- Posted May 30, 2014 by
fort worth, Texas
This iReport is part of an assignment:
- DONNA JONES TELL HER STORY. From New Orleans to Fort Worth A Survivor's Story
- iReporter talk 101 with KAYE smith about Republican presidential nominee hopeful Donald Trump
- WHAT A BIG NIGHT ON FRI. BLACK LIVES MATTER "Trust Before Tragedy.
- CELEBRITY NEWS WITH DONNELL BALLARD
- iReporter Donnell Ballard talk 101 with community leader Hector Flores talk about Texas pool party in Mckinney police
Legendary Poet Maya Angelou Been Remembering on tonight in fort worth texas.
She called herself a poet, in love with the "sound of language," ''the music in language," as she explained to the AP in 2013. But she lived so many lives. She was a wonder to Toni Morrison, who marveled at Angelou's freedom from inhibition, her willingness to celebrate her own achievements. She was a mentor to Oprah Winfrey, whom she befriended when Winfrey was still a local television reporter, and often appeared on her friend's talk show program. She mastered several languages and published not just poetry but advice books, cookbooks and children's stories. She wrote music, plays and screenplays, received an Emmy nomination for her acting in "Roots," and never lost her passion for dance, the art she considered closest to poetry.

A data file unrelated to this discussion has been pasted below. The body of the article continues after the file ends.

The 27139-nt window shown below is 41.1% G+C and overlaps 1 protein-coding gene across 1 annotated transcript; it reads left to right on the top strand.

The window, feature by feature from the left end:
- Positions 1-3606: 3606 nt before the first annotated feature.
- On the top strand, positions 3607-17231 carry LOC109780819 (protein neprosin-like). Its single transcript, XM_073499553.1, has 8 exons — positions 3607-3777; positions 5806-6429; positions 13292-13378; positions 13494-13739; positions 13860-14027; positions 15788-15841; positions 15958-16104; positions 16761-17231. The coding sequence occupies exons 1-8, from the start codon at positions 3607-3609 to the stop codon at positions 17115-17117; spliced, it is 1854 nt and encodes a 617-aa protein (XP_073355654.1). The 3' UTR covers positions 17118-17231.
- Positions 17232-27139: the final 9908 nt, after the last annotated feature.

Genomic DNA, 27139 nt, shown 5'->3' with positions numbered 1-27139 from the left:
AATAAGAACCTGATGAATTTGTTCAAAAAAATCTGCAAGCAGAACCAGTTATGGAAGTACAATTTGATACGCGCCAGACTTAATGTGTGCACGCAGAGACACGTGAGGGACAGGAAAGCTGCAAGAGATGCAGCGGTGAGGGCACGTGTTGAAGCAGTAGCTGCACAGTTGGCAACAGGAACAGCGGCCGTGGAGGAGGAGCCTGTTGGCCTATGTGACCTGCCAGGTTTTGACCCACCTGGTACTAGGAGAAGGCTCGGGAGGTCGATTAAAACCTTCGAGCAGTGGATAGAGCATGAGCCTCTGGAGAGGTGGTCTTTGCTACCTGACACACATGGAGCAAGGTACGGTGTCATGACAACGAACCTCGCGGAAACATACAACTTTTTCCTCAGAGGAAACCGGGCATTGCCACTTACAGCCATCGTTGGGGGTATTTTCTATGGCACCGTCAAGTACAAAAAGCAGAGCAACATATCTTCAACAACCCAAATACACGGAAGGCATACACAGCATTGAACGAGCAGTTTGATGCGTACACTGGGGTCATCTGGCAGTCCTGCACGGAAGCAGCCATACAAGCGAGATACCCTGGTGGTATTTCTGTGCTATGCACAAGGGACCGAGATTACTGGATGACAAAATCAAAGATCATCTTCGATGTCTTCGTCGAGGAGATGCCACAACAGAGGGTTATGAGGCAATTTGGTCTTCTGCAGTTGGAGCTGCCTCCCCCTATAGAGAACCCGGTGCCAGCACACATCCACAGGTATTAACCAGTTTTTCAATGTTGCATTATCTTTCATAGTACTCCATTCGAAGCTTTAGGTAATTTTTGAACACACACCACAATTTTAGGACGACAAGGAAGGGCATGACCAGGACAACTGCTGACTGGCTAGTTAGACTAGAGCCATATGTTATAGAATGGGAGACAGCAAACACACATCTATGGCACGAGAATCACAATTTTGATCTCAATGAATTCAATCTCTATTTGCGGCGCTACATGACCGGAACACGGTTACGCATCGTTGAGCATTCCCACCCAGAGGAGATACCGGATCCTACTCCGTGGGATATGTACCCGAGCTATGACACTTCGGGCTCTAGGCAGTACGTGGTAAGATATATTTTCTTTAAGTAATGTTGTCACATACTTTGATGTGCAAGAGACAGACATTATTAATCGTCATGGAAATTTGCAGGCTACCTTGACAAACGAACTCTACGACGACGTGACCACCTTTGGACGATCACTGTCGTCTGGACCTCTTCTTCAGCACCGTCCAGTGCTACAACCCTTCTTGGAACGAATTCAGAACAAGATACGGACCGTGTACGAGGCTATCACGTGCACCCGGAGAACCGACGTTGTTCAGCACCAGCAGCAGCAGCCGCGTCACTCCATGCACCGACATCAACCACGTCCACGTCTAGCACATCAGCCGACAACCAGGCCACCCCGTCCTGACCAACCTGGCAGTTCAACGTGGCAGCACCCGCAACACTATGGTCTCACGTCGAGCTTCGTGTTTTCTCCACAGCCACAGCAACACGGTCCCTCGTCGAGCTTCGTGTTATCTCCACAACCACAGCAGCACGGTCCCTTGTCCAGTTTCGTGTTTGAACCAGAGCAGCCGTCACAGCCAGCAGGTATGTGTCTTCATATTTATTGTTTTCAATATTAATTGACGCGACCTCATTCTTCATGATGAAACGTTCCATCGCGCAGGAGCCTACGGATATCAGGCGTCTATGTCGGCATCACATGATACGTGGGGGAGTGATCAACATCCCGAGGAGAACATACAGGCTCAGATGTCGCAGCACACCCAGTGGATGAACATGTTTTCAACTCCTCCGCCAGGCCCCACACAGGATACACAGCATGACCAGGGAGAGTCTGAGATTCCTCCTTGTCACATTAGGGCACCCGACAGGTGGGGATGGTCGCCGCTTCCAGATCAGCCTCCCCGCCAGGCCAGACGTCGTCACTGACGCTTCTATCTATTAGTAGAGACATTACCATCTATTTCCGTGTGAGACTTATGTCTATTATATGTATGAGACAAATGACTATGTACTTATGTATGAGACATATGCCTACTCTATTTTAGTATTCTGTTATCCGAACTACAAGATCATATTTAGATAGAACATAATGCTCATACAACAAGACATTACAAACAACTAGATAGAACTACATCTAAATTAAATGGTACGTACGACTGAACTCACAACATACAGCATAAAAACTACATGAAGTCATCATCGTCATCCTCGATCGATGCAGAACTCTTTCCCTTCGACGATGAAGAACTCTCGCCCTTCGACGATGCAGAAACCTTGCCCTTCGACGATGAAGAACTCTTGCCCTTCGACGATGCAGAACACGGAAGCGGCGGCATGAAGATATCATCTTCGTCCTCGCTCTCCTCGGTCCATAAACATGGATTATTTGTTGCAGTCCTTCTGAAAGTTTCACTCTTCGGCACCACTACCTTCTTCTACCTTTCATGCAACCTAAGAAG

"The line of the dancer: If you watch (Mikhail) Baryshnikov and you see that line, that's what the poet tries for. The poet tries for the line, the balance," she told The Associated Press in 2008, shortly before her 80th birthday.
Her very name was a reinvention. Angelou was born Marguerite Johnson in St. Louis and raised in Stamps, Arkansas, and San Francisco, moving back and forth between her parents and her grandmother. She was smart and fresh to the point of danger, packed off by her family to California after sassing a white store clerk in Arkansas. Other times, she didn't speak at all: At age 7, she was raped by her mother's boyfriend and didn't talk for years. She learned by reading, and listening.
"I loved the poetry that was sung in the black church: 'Go down, Moses, way down in Egypt's land,'" she told the AP. "It just seemed to me the most wonderful way of talking. And 'Deep River.' Ooh! Even now it can catch me. And then I started reading, really reading, at about 7 1/2, because a woman in my town took me to the library, a black school library. ... And I read every book, even if I didn't understand it." in fort worth on tonight the community came out to remembering maya angelou. I AM DONNELL BALLARD WITH CNN IREPORT